Broadside statement of Congress of the Colony of New Hampshire, referencing "sudden & abrupt departure" of Royal Governor John Wentworth, January 1776

New Hampshire was one of the Thirteen Colonies that revolted with the British rule in the American Revolution. In January 1776, it became the first colony to set up an independent government and the first to establish a constitution,[6] but the latter explicitly stated "we never sought to throw off our dependence on Great Britain", meaning that it was not the first to actually declare its independence (that distinction instead belongs to Rhode Island).[7] The historic attack on Fort William and Mary (now Fort Constitution) helped supply the cannon and ammunition for the Continental Army that was needed for the Battle of Bunker Hill that took place north of Boston a few months later. New Hampshire raised three regiments for the Continental Army, the 1st, 2nd and 3rd New Hampshire regiments. New Hampshire Militia units were called up to fight at the Battle of Bunker Hill, Battle of Bennington, Saratoga Campaign and the Battle of Rhode Island. John Paul Jones' ship the Sloop-of-war USS Ranger and the frigate USS Raleigh were built in Portsmouth, New Hampshire, along with other naval ships for the Continental Navy and privateers to hunt down British merchant shipping.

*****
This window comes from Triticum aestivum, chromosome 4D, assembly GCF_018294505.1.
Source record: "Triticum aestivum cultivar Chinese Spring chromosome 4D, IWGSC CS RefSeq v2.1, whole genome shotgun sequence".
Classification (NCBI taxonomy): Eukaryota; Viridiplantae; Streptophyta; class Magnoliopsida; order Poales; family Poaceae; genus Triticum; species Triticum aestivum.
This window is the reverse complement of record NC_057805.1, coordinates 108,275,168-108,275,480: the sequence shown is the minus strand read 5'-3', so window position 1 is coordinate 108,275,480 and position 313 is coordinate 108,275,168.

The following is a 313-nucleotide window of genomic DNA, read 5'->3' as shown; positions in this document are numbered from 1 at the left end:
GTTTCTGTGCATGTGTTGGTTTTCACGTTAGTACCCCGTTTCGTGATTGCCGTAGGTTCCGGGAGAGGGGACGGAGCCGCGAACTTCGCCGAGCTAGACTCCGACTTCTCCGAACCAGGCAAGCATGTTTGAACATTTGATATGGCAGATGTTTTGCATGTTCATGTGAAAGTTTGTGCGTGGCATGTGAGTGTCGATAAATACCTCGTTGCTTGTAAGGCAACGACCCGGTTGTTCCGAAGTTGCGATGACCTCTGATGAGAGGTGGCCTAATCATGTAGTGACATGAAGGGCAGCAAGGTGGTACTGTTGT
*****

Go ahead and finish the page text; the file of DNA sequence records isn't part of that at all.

Concord was named the state capital in 1808.[8]

Order by John Taylor Gilman, State Treasurer and later Governor, 1784

Industrialization, abolitionism and politics: 1815–1860

Map of the Republic of Indian Stream

In the 1830s, New Hampshire saw a major news story: the founding of the Republic of Indian Stream on its northern border with Canada over the unresolved post-revolutionary war border issue.

Abolitionists from Dartmouth College founded the experimental, interracial Noyes Academy in Canaan, New Hampshire in 1835. Rural opponents of the school eventually dragged the school away with oxen before lighting it ablaze to protest integrated education, within months of the school's founding.